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Using signature strengths in pursuit of goals: Effects on goal progress, need satisfaction, and well-being, and implications for coaching psychologists

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... POSDC and POSSU), Trépanier et al. (2015) argue that employees can also invest personal resources, which are both psychological and behavioral. Linley et al. (2010) observed that strengths use, in a clinical setting, promote patients' need satisfaction and, in turn, psychological well-being. Recently, a quasi-experimental study demonstrated that promoting strengths use through strengths-oriented feedback has significant effects on need satisfaction and well-being . ...
... In sum, when people believe they act of free will and according to their core values, they are autonomously motivated (Gagné & Deci, 2005). The current literature on strengths indicates that strengths use is associated with need satisfaction (Linley et al., 2010) and autonomous motivation (Kong & Ho, 2016). Furthermore, research showed that participants engaged in a strength-based intervention reported higher need satisfaction and well-being, and this relationship was mediated by autonomous motivation . ...
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This study sheds light on the strengths-based approach and the deficit correction approach regarding training and development at work. The former is operationalized by perceived organizational support for strength use (POSSU) and strengths use behaviors (SUB), and the latter through perceived organizational support for deficit correction (POSDC) and deficit correction behaviors (DCB). Using self-determination theory (SDT), we argue that both approaches might enhance employees’ optimal functioning (i.e., task performance, contextual performance, and psychological well-being), by increasing autonomous motivation through need satisfaction and decreasing controlled motivation through need frustration. More precisely, this study tends to identify which approach has the most impact on performance and well-being within the workplace. Two independent samples were collected to test the proposed model: the first one explored the implication of POSSU and POSDC as antecedents of basic psychological needs, while the second examines SUB and DCB. In the first sample (N = 341), structural equation modeling (SEM) shows that POSSU increases autonomous motivation through need satisfaction and reduces controlled motivation by diminishing need frustration. While POSDC favors controlled motivation through need frustration. In the second sample (N = 454), SEM demonstrates that SUB increases autonomous motivation through need satisfaction and reduces controlled motivation by diminishing need frustration. While DCB favors controlled motivation through need frustration. Theoretical and practical implications are discussed.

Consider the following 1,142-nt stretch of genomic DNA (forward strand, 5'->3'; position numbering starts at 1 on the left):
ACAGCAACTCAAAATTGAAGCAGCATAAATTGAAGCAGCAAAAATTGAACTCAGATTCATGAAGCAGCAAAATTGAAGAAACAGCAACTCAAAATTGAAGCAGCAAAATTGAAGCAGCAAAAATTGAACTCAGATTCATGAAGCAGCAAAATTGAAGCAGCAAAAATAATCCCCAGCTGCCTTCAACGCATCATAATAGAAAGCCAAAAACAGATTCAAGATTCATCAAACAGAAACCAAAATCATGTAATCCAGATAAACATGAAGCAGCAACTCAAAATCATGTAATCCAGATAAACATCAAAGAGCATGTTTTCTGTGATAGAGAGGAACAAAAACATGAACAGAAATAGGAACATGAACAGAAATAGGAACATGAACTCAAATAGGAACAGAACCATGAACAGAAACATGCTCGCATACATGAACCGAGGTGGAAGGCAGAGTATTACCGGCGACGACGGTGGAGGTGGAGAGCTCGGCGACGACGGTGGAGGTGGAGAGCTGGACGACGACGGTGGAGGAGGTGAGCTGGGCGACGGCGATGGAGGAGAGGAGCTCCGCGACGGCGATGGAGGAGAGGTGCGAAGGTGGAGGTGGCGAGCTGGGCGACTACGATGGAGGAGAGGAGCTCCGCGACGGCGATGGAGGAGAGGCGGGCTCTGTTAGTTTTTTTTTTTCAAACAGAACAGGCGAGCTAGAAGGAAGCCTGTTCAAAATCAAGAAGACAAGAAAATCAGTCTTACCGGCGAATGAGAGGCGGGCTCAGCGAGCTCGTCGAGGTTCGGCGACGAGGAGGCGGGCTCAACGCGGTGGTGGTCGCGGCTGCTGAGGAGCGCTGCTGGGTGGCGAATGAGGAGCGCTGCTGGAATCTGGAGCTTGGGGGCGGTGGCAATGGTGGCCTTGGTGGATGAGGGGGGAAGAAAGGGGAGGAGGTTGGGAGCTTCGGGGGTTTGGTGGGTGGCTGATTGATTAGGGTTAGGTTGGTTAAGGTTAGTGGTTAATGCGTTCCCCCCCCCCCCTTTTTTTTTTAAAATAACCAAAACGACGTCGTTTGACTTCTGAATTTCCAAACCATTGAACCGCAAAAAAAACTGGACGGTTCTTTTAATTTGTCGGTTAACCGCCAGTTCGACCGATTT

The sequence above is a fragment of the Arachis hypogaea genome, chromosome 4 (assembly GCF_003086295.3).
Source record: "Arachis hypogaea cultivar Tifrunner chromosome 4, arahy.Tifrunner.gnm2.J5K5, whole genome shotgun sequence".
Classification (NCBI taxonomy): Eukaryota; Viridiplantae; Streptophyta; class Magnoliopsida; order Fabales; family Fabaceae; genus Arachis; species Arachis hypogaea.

... POSDC and POSSU), Trépanier et al. (2015) argue that employees can also invest personal resources, which are both psychological and behavioral. Linley et al. (2010) observed that strengths use, in a clinical setting, promote patients' need satisfaction and, in turn, psychological well-being. Recently, a quasi-experimental study demonstrated that promoting strengths use through strengths-oriented feedback has significant effects on need satisfaction and well-being . ...
... In sum, when people believe they act of free will and according to their core values, they are autonomously motivated (Gagné & Deci, 2005). The current literature on strengths indicates that strengths use is associated with need satisfaction (Linley et al., 2010) and autonomous motivation (Kong & Ho, 2016). Furthermore, research showed that participants engaged in a strength-based intervention reported higher need satisfaction and well-being, and this relationship was mediated by autonomous motivation . ...
Article
This study sheds light on the strengths-based approach and the deficit correction approach regarding training and development at work. The former is operationalized by perceived organizational support for strength use (POSSU) and strengths use behaviors (SUB), and the latter through perceived organizational support for deficit correction (POSDC) and deficit correction behaviors (DCB). Using self-determination theory (SDT), we argue that both approaches might enhance employees’ optimal functioning (i.e., task performance, contextual performance, and psychological wellbeing), by increasing autonomous motivation through need satisfaction and decreasing controlled motivation through need frustration. More precisely, this study tends to identify which approach has the most impact on performance and well-being within the workplace. Two independent samples were collected to test the proposed model: the first one explored the implication of POSSU and POSDC as antecedents of basic psychological needs, while the second examines SUB and DCB. In the first sample (N = 341), structural equation modeling (SEM) shows that POSSU increases autonomous motivation through need satisfaction and reduces controlled motivation by diminishing need frustration. While POSDC favors controlled motivation through need frustration. In the second sample (N = 454), SEM demonstrates that SUB increases autonomous motivation through need satisfaction and reduces controlled motivation by diminishing need frustration. While DCB favors controlled motivation through need frustration. Theoretical and practical implications are discussed.
... Since resilience integrates intrapersonal strength, interventions also often build upon the observation of strengths [20], where the focus is not on the use of strengths themselves, but on the individual's motivation and ability to discover strengths in others. The observation of strengths can thus be defined as the ability to identify and observe one's own and others' strengths [21,22], contributing to resilience. ...